I am delighted and priveledged to be able to host this blog written by Jenni Ward (click here to follow her on twitter) a Physio with a real story to tell. I don’t want to detract from it by writing a long introduction but it is a great demonstration of the complexities of Rheumatology conditions and the effect it can have on someones life. Watch out for the second installment soon discussing how the diagnosis affects her management of her patients.
Take it away Jenni:
I was officially diagnosed with a Seronegative Inflammatory Arthritis when I was 18, but I had been experiencing symptoms since the age of 11 and under Rheumatology with a label of “something autoimmune… but we aren’t sure what” since I was 14. We have retrospectively called this Juvenile Idiopathic Arthritis (JIA) given that it started when I was 11 and we just weren’t entirely sure what to call it.
When I first started University, I had been experiencing on and off flares of my usually well controlled arthritis, which resulted in me starting my first disease modifying anti-rheumatic drug (DMARD), Hydroxychloroquine, two months after I had started uni. My biggest problem has always been stiffness and during these flares I would have up to four hours of early morning stiffness, compared to my usual 60 mins of stiffness. My joints settled down well on Hydroxychloroquine after only a few months.
After about 9 months on Hydroxychloroquine, my immune system threw us a curve ball. I developed bilateral insertional Achilles tendinopathy, dactylitis of my little finger and three episodes of inflammatory back pain (alternating buttock pain, worse with rest, better with movement, fab response to NSAIDs). WAIT… WHAT? Now we were looking at a Spondyloarthritis, a sub-type of seronegative inflammatory arthritis that can affect the spine, entheses and peripheral joints. I had experienced only peripheral arthritis for 8 years and it had evolved into a Spondyloarthritis – though I have always had a stiff back and perhaps the regular use of NSAIDs had masked any back symptoms.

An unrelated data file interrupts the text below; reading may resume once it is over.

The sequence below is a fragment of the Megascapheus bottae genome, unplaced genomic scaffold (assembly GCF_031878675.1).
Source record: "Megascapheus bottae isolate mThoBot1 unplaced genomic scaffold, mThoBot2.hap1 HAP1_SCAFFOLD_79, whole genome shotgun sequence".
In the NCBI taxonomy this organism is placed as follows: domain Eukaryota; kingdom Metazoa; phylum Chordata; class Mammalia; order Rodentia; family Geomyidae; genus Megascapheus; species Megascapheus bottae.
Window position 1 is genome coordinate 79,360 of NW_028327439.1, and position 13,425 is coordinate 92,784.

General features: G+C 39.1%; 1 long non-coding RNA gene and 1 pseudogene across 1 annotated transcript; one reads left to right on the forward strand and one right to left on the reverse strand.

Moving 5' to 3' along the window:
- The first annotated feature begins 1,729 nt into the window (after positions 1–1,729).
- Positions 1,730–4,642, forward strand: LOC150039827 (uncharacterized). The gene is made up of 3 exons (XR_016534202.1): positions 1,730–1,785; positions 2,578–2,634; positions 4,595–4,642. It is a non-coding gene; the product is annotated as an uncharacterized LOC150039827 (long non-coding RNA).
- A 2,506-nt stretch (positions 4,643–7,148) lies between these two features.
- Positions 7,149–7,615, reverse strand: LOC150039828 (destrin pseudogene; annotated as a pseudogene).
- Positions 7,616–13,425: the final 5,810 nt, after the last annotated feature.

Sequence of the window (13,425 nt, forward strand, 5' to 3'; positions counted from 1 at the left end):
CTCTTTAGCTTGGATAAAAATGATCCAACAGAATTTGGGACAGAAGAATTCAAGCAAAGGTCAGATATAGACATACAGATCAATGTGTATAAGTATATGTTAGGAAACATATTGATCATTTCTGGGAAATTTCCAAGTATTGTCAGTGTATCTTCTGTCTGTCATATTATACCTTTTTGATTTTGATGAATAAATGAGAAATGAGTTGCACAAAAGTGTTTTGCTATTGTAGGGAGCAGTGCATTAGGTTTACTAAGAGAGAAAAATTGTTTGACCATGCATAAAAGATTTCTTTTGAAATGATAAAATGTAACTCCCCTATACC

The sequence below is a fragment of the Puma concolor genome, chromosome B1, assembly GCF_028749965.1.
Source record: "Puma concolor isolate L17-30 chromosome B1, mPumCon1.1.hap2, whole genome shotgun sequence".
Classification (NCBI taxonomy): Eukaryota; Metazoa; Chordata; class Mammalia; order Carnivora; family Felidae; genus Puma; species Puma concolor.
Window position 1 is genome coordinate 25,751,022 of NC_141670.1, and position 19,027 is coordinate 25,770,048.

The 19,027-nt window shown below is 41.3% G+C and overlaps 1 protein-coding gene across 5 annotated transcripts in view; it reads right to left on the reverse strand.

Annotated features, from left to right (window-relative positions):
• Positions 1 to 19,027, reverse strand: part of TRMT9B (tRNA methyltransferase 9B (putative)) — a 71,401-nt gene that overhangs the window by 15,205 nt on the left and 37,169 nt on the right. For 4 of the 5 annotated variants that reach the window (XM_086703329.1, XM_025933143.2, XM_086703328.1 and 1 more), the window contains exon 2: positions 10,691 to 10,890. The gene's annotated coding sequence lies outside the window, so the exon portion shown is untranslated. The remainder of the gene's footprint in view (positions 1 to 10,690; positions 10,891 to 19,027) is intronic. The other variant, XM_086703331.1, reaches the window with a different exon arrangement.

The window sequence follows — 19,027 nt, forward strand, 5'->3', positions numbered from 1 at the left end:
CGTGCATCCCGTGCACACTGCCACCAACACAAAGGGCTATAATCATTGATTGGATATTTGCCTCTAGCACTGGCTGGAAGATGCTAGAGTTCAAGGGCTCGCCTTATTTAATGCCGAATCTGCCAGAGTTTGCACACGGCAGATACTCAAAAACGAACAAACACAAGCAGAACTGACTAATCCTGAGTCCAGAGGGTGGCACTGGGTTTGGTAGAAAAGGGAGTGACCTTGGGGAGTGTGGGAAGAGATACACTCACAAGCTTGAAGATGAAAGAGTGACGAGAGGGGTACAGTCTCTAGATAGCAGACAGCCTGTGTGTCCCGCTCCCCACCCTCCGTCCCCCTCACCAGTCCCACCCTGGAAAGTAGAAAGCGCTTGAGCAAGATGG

My Rheumatologist started me on Methotrexate, another DMARD but with mild immunosuppressive effects that has no real effect on spines, mainly because my inflammatory back pain episodes were short-lived, and my peripheral joint symptoms were my biggest issue – again stiffness, swelling, pain. Methotrexate helped settled everything back down with a big dose of steroids and everything was really good again.
My joints continued to flare on and off for another year and each time we would increase my Methotrexate dose until I couldn’t tolerate the nausea Methotrexate often brings. It got to the point that I struggled to eat for 3-4 days after each dose and by March 2017 I had more active arthritis with 10 swollen and 15 tender joints. My Rheumatologist decided to add a newer type of medication, collectively called Biologics. There are a few different types of Biologics but Anti-Tumour Necrosis Factor (Anti-TNF) are most commonly used as the first-line biologic. These inhibit a small part of the immune system that causes inflammation, aiming to prevent inflammation from occurring in the first place. I started on an Anti-TNF called Humira which worked very quickly resulting in no active arthritis in just 12 weeks. Unfortunately, I did experience a side effect which meant I had to stop Humira but it also meant we knew what class of medication worked for me.